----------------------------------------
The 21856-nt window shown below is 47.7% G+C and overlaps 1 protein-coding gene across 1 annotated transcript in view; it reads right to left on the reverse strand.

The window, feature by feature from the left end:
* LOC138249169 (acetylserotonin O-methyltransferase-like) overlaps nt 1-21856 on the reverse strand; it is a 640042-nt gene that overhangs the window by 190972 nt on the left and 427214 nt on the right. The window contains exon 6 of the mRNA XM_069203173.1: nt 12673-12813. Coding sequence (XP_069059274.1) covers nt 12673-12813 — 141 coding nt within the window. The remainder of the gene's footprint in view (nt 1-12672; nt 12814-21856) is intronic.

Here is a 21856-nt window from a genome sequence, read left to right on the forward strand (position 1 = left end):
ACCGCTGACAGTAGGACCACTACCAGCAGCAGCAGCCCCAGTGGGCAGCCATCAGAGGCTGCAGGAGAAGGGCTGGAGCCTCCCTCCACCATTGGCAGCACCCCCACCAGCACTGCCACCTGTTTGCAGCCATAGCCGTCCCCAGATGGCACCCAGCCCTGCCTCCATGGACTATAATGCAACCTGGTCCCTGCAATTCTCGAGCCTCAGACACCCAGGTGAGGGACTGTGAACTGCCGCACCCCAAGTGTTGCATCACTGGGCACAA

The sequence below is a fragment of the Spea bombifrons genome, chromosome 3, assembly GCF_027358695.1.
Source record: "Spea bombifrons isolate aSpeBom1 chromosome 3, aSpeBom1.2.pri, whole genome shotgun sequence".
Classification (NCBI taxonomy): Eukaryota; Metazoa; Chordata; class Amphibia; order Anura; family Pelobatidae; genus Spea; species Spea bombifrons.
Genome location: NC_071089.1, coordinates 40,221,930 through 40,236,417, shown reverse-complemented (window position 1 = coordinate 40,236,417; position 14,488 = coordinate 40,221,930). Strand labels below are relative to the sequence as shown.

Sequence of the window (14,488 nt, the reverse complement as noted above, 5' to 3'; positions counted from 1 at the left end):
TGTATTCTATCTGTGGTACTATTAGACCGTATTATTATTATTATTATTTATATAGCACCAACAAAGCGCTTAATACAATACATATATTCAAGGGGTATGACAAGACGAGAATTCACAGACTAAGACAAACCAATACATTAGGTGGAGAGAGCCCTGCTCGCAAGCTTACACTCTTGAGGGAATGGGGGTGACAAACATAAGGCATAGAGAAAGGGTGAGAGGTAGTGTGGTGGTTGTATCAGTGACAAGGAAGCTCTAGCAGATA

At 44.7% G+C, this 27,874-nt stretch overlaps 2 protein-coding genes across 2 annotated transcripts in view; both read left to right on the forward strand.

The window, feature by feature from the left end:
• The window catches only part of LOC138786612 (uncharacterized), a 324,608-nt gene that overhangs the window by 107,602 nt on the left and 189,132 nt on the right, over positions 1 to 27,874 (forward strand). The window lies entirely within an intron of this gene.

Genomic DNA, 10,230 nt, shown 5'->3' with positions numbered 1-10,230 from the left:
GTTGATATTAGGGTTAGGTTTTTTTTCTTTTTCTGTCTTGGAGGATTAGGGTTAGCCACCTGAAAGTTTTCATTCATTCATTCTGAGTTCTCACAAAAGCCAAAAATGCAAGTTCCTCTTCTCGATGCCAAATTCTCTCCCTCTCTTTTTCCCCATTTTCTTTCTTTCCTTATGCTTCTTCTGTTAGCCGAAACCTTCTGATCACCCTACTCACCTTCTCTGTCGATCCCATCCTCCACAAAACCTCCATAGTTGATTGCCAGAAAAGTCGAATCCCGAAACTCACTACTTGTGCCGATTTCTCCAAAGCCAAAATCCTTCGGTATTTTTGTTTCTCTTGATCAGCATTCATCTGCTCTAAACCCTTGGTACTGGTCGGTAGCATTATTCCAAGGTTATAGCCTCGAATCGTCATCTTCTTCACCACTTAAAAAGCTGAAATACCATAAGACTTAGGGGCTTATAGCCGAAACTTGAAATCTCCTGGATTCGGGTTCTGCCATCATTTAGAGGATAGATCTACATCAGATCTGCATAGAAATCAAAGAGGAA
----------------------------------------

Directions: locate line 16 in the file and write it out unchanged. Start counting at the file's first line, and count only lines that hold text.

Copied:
GTTGATATTAGGGTTAGGTTTTTTTTCTTTTTCTGTCTTGGAGGATTAGGGTTAGCCACCTGAAAGTTTTCATTCATTCATTCTGAGTTCTCACAAAAGCCAAAAATGCAAGTTCCTCTTCTCGATGCCAAATTCTCTCCCTCTCTTTTTCCCCATTTTCTTTCTTTCCTTATGCTTCTTCTGTTAGCCGAAACCTTCTGATCACCCTACTCACCTTCTCTGTCGATCCCATCCTCCACAAAACCTCCATAGTTGATTGCCAGAAAAGTCGAATCCCGAAACTCACTACTTGTGCCGATTTCTCCAAAGCCAAAATCCTTCGGTATTTTTGTTTCTCTTGATCAGCATTCATCTGCTCTAAACCCTTGGTACTGGTCGGTAGCATTATTCCAAGGTTATAGCCTCGAATCGTCATCTTCTTCACCACTTAAAAAGCTGAAATACCATAAGACTTAGGGGCTTATAGCCGAAACTTGAAATCTCCTGGATTCGGGTTCTGCCATCATTTAGAGGATAGATCTACATCAGATCTGCATAGAAATCAAAGAGGAA